Beyond Trapped

Beyond Trapped

I blink my eyes, but nothing changes.

A complete, debilitating darkness veils my vision. For several moments, I wait, hoping that my eyes simply need to adjust, but no details emerge from the ink-black void.

I turn, looking for something, anything, and the hair on the back of my head crackles, like coarse sandpaper in motion. Then, my ear makes contact with a cold, hard surface and I realize I’m lying on my back.

Where am I? Is this a dream?

I experience nothing but total darkness in either direction.

Maybe I fell and cracked my skull. That might explain the memory loss and malfunctioning vision.

Though I can feel—feel my chest rise and fall, my eyelids moving, my tongue sticking to the roof of my pasty mouth—I sense no pain; in fact, my entire body tingles as if I’m floating atop ocean waves.

In the process of raising my arm to grope for head wounds, my hand smacks into resistance. I search that surface instead, finding it to be cold and smooth, just like the floor. The overhead barrier resides a mere four or five inches away. I can feel the faint rebound of my rapid breaths, tickling my pores and eyelashes—the exhalations smelling sweet, like fruit, but also a bit stale and skunked.

How long have I been here?

I slide my hands along the overhead plane and it doesn’t take long to reach corners—side walls. I’m enclosed. Trapped. Contained in a box.

Oh, fuck! Is it a coffin?

Maybe I’m dead and this is my purgatory—confined in a world of my own making, crafted by a life riddled with bad choices and ruled by lazy indecision.

I frantically feel for the game-over tattoo, the topographical Y carved into a cadaver’s chest during an autopsy. Yanking up my shirt, I pull through the levels of resistance as buttons pop off. The revealed skin is smooth, uncut.

I’m not dead, but the sigh of relief never comes as my thoughts quickly turn to the next possible explanation:

Oh God, I’m buried alive!

My lungs seize and I can’t breathe, the air suddenly locked away.

The momentary break in exhalation allows a different odor to permeate my senses. It overpowers my olfactory system with the rank properties of sour milk, raw hamburger, and fecal matter drizzled with corn syrup. It’s an unmistakable aroma; one that even an inexperienced person like me can instantly identify… death.

Hot bile surges up my throat and is only held at bay by my desperate need to breathe. In a convulsion, I cough out the old and choke down the new. Gasping, sweating, and on the verge of tears, my frantic hands stumble onto something other than the walls or myself.

The object isn’t exactly solid… or dry. My fingers explore the round surface sitting to my left: brittle fibers, sticky fluid, and a spongy covering that slid around under my inquiring touch.

This time the rising bile is unhindered and I vomit. The warm acidic chow flows over my shoulder—most likely splattering the rotting corpse next to me. The putrid odors swirling around my nose threaten to keep my stomach in a perpetual state of upheaval, a tailspin of sorts in which I’m the pilot watching helplessly as death grows nearer with every rotation. Thankfully, my stomach hits Empty after two retched sessions.

My thoughts begin to swirl again as I battle a few lingering dry heaves. Even the most moronic funeral homes in the country, the ones that mislabel mausoleums or bury coffins before their viewings, couldn’t mistakenly shove two bodies into one casket, especially when one has been dead for quite some time. No, someone put me here… intentional entombment, but, why?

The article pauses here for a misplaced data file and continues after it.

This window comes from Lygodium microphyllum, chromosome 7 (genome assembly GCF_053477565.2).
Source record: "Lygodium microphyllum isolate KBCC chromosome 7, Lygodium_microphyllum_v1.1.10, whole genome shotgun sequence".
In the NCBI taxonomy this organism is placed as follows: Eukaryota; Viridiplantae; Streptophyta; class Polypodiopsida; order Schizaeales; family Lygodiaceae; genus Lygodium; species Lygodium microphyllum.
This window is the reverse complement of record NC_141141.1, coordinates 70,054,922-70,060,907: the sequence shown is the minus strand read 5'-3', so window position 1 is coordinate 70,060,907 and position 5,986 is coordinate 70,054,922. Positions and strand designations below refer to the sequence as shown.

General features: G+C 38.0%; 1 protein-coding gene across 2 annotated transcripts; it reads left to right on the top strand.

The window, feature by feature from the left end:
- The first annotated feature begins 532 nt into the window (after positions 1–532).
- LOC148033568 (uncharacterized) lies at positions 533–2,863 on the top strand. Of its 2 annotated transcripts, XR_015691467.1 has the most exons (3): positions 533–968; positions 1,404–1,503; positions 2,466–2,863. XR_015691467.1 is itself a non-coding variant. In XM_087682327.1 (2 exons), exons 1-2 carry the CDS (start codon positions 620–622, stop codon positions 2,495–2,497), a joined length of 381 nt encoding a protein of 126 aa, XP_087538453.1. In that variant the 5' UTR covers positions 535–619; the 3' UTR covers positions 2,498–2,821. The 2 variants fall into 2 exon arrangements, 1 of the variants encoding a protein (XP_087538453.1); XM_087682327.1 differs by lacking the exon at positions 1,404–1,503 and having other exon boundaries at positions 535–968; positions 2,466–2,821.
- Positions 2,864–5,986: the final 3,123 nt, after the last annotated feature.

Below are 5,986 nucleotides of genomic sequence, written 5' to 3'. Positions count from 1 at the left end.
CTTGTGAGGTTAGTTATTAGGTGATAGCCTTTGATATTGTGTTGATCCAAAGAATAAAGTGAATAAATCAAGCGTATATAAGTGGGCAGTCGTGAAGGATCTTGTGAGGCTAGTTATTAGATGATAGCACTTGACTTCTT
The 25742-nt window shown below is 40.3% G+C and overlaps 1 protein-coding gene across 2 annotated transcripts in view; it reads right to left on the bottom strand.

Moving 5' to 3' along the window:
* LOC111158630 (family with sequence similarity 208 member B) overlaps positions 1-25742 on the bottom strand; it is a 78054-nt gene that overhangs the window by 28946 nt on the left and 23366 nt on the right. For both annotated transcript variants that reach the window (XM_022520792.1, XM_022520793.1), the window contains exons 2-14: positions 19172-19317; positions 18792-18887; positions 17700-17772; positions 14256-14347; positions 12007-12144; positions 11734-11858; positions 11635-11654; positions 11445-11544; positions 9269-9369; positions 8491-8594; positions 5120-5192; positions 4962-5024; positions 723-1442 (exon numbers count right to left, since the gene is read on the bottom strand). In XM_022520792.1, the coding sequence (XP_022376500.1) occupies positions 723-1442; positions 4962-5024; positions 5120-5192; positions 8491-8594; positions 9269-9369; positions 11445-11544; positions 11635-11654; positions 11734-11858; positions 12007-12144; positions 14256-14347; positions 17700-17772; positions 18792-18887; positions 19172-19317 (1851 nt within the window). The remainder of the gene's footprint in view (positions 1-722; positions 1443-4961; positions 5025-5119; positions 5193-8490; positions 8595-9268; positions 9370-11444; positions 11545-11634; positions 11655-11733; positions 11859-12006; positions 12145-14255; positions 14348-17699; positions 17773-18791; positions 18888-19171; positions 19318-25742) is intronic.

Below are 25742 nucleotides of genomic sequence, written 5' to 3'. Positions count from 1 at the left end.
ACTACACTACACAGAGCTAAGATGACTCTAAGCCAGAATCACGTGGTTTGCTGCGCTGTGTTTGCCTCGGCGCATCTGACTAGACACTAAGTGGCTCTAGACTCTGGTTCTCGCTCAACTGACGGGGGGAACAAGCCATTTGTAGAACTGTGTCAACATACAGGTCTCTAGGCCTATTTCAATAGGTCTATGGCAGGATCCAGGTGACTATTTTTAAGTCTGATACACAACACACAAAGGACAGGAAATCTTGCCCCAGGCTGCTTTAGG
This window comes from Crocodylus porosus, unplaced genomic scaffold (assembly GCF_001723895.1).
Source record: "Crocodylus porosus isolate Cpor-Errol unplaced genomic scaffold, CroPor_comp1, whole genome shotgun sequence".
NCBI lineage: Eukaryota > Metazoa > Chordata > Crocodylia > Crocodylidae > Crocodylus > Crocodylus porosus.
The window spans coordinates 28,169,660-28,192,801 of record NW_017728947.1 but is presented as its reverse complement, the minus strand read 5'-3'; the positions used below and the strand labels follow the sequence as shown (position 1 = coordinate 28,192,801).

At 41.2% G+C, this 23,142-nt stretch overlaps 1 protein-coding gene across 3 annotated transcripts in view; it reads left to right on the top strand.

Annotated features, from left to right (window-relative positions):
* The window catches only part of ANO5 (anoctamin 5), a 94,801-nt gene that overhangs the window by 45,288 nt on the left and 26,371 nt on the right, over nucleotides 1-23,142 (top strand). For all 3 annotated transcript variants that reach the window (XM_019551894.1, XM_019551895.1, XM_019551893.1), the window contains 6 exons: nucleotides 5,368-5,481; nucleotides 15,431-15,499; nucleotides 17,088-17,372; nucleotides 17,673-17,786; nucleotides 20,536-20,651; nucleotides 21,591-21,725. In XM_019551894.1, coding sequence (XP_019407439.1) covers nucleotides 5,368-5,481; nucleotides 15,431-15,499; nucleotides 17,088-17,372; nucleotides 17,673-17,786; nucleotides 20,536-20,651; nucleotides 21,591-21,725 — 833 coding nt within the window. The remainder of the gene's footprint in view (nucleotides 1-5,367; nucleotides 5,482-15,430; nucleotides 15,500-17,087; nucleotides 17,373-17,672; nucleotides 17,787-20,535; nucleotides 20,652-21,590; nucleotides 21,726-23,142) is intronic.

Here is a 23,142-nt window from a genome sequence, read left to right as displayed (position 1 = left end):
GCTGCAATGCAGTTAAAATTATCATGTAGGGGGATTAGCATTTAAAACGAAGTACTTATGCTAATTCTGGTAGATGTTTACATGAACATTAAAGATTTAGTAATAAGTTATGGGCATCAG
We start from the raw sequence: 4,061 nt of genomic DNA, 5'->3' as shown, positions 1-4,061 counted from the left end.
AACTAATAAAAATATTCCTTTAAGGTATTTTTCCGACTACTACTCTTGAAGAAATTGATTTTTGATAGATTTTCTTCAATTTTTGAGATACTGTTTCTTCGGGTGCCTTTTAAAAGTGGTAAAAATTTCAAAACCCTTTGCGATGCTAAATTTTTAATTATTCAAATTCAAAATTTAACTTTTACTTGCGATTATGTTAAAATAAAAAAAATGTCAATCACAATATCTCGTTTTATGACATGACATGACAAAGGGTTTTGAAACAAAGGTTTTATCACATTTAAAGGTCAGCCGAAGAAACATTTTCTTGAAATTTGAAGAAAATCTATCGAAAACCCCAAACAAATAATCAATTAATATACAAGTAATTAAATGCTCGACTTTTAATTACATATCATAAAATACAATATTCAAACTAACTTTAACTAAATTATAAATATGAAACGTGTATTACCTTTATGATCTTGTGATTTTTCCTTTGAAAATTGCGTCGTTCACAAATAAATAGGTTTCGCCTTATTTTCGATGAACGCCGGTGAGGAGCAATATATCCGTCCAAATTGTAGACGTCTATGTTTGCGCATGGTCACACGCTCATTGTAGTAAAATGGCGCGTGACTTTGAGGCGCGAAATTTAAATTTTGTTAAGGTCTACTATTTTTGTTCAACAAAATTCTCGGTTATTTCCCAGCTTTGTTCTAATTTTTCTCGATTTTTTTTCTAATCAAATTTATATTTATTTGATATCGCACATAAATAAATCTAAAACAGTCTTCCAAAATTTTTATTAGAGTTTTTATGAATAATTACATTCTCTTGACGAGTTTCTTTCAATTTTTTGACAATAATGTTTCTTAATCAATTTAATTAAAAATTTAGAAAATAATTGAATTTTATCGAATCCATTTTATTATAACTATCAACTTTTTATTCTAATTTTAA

Panic strikes. Casting aside all previous hindrances—the thick stench, a convulsing stomach, seized lungs in terror—my breaths pull hard and fast, surpassing the pace of my lurching heartbeat.

Why would someone do this to me?

“I’m a nobody,” I sob, moaning the words to myself in the dark. “I don’t know anything! Why am I here? WHY?!”

The plea echoed painfully around my head like a vehement swarm of wasps. When the ache subsided with the last reverberations, cold silence poured in, bringing attention to sounds I hadn’t noticed before. I held still, listening.

I could decipher a faint mechanical whirring, a droning that ebbed and flowed in quiet waves. And, there’s another sound, too. It’s intermittent… a faint, single bell like the victory chime of a distant carnival game.

If I can hear these things, whatever they are, then maybe I’m not buried deep.

A surge of confidence urges me to action. I feel the surfaces of my confines again, but this time searching with greater care and determination. If there’s a way in, there’ll be a way out.

Eventually, I have a discovery. The sensitive pads of my fingertips detect a line. Directly above my face, there’s a tight seam in the otherwise smooth metal. I don’t know what type of coffin would feature a center seam running the length of the vessel, but I can’t think of one that would have a flat metal lid, either, and there’s no time to contemplate the limits of my knowledge base.

I finger the center line, trying to find a grip on the edge, but it’s too fine, too smooth. Fumbling and growing frantic, I keep at it. Sweat beads on my face, I can feel the prickling heat tickling my pores. At last, I gain purchase; a sliver of fingernail jammed into the seam. Surprised at the sudden change, I pause, forcing my heavy breathing down to an inadequate hiss like that of an officer disarming a bomb. Slowly, I wedge more fingernails into the tiny crack—eight in all. Then I start to pull.

At first, there was mounting pressure, but that quickly escalated into sharp pain. The resistance is too much. I stop to think, to rest.

Could I do this? Could I pull it open enough to get fingertips in there before…

Something stirred in the darkness.

Ice crystals bloom inside my skull and my eyes bulge, still seeing nothing. My ears twitch and tingle in wait of a sound. Then a sound came.

A muffled string of words calling from the void, too distorted to comprehend despite their utterance so close to my ear. My entire body jerks. Startled and instantly terrified, I start screaming. My shrieks, too loud in the confined space, shoot spikes through my eardrums, but that pain is overshadowed by the agony coming from my fingers as I pull at the seam. I feel my nails tear free as a paper-thin beam of light slices into my eyes.